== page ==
The selectivity values were, however, different than those of the tests at 190 or 220 °C (see Table 3, results at 18 atm). It can be seen that at 245 °C and 18 atm the selectivity to propylene glycol decreases from an initial value of 78% to a final value of 49% at 10 h. The drop in selectivity to propylene glycol is accompanied by an increase in the selectivity to 1-propanol which, for example, is 37% at 10 hour.

At 245 °C and 1 atm of hydrogen pressure both selectivities (to acetol and propylene glycol) fall sharply at high of time-on-stream durations while the selectivity to 1-propanol increases until 65%. This trend is easily explained by the previously proposed mechanism. Dehydration would be much favored by the high temperature and hydrogenation would be disfavored at low hydrogen pressures, thus, acetol production is favored over that of propylene glycol under these conditions.

The previous results would indicate that 220 °C is the optimal reaction temperature. Results obtained at 220 °C, 18 atm hydrogen pressure and different values of space velocity and reactant mixture composition can be seen in Table 2.

 

 

The reaction conditions are quite unfavorable in the case of the 80% glycerol mixture because a higher glycerol flow rate reaction rate is needed for achieving a similar conversion value. Despite the varying conditions of contact time and mixture composition, the selectivity results are very similar. In this sense, 220 °C and 18 atm hydrogen pressure seems to be a robust operation condition.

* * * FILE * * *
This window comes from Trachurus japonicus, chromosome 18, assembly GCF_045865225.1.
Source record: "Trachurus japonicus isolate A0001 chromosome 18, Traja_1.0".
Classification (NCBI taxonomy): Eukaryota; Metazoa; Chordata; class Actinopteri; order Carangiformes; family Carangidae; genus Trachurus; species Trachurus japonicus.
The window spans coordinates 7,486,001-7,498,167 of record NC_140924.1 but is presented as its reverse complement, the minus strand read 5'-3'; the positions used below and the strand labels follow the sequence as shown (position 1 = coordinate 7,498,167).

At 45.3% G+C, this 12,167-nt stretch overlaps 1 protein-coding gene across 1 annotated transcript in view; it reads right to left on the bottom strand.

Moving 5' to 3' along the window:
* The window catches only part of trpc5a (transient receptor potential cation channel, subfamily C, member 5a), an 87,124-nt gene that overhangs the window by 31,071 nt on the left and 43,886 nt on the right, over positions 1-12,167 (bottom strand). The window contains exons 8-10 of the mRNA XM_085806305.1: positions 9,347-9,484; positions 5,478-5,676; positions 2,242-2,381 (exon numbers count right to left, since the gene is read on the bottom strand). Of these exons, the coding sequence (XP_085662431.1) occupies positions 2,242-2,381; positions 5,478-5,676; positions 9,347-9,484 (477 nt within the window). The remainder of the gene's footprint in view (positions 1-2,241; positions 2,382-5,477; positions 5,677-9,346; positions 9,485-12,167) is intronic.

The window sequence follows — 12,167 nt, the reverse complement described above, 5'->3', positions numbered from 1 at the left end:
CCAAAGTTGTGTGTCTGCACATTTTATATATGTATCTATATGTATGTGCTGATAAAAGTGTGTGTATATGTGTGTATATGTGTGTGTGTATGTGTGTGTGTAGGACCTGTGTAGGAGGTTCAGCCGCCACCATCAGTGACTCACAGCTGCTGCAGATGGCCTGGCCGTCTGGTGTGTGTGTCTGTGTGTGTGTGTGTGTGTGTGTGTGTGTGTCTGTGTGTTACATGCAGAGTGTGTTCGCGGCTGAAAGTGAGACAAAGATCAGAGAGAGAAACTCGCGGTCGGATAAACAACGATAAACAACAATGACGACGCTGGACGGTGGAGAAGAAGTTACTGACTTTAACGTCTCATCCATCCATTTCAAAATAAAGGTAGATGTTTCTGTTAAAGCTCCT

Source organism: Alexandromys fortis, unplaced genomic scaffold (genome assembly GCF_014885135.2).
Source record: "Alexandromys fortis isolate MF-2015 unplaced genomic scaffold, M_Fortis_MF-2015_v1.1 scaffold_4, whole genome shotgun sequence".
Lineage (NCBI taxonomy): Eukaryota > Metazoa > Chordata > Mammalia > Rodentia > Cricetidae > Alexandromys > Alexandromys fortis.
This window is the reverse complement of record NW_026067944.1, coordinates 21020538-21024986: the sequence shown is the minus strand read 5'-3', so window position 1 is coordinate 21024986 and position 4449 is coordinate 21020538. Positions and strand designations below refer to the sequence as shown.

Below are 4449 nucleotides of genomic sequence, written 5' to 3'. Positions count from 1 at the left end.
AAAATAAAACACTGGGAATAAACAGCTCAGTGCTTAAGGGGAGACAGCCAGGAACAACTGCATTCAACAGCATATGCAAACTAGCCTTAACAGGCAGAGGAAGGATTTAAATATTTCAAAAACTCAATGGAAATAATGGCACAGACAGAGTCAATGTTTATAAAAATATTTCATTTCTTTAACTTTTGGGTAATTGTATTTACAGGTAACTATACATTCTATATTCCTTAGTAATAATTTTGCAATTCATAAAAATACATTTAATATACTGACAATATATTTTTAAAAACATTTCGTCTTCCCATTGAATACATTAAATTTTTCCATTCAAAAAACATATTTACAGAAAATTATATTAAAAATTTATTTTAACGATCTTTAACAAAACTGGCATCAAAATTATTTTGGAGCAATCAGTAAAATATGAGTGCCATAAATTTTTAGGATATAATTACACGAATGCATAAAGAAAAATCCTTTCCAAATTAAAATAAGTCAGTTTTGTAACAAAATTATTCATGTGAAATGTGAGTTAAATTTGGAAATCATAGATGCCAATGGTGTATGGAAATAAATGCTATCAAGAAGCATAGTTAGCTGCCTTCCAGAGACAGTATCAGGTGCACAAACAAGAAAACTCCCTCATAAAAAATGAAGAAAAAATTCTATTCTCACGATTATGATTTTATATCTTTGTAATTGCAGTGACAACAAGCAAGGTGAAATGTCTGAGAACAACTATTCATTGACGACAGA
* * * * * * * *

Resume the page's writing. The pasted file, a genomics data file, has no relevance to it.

The results of this work can be compared with other reports on reactions performed in packed bed reactors. Abhari33 reacted pure glycerol (98%) in a trickle bed reactor in the presence of a nickel-tungsten catalyst under typical refining conditions of high temperature and pressure, yielding propanediols and propane. Glycerol was supplied at 0.65 h-1 (LHSV) and 155 bar. At 345 ºC most of the feedstock was hydrotreated to propane though a liquid fraction (8.7 mass percentage of the feed) was also obtained. When lowering the temperature to 288 ºC, a liquid phase of 74.5% the mass of the feed (water product distilled off) was recovered and only minor amounts of gaseous propane were formed. The liquid phase contained 1,2-propanediol (74%) and 1,3-propanediol (5%). Casale and Gómez34 used a catalyst of CuO-ZnO-Al2O3 to react aqueous glycerol in a packed bed reactor. The hydrogen-to-glycerol molar ratio was 4:1 and the LHSV 1-1.6 h-1 and the temperature was 230-265 ºC. At these conditions conversion was 94.6-99.6% and selectivity to propylene glycol was 78-94%. Schuster and Eggersdorfer35 used a catalyst containing Cu, Co, Mn and Mo, packed in a tubular reactor, to react aqueous glycerol (86.5%), at 295 bar, 210-220 ºC, WHSV=0.07 h-1. The products were 92% 1,2-propanediol, 4.3% n-propanol, the rest being lower alcohols. Glycerol conversion was complete.

Deactivation

Temperature programmed oxidation tests were performed in order to determine whether carbonaceous deposits were formed that could explain the deactivation detected under certain reaction conditions. In the case of copper catalysts some authors have reported that the metal function is deactivated by sintering, 36, 37 but this effect was not studied in this case.

The catalyst samples were collected after the reaction test and analyzed by TPO. The results can be seen in Figure 9.

 


Figure 9. Analysis of carbon deposits by temperature programmed oxidation. A: Reaction at 220 °C, 1 atm. 10 h reaction time. B: Reaction at 220 °C, 18 atm, 10 h reaction time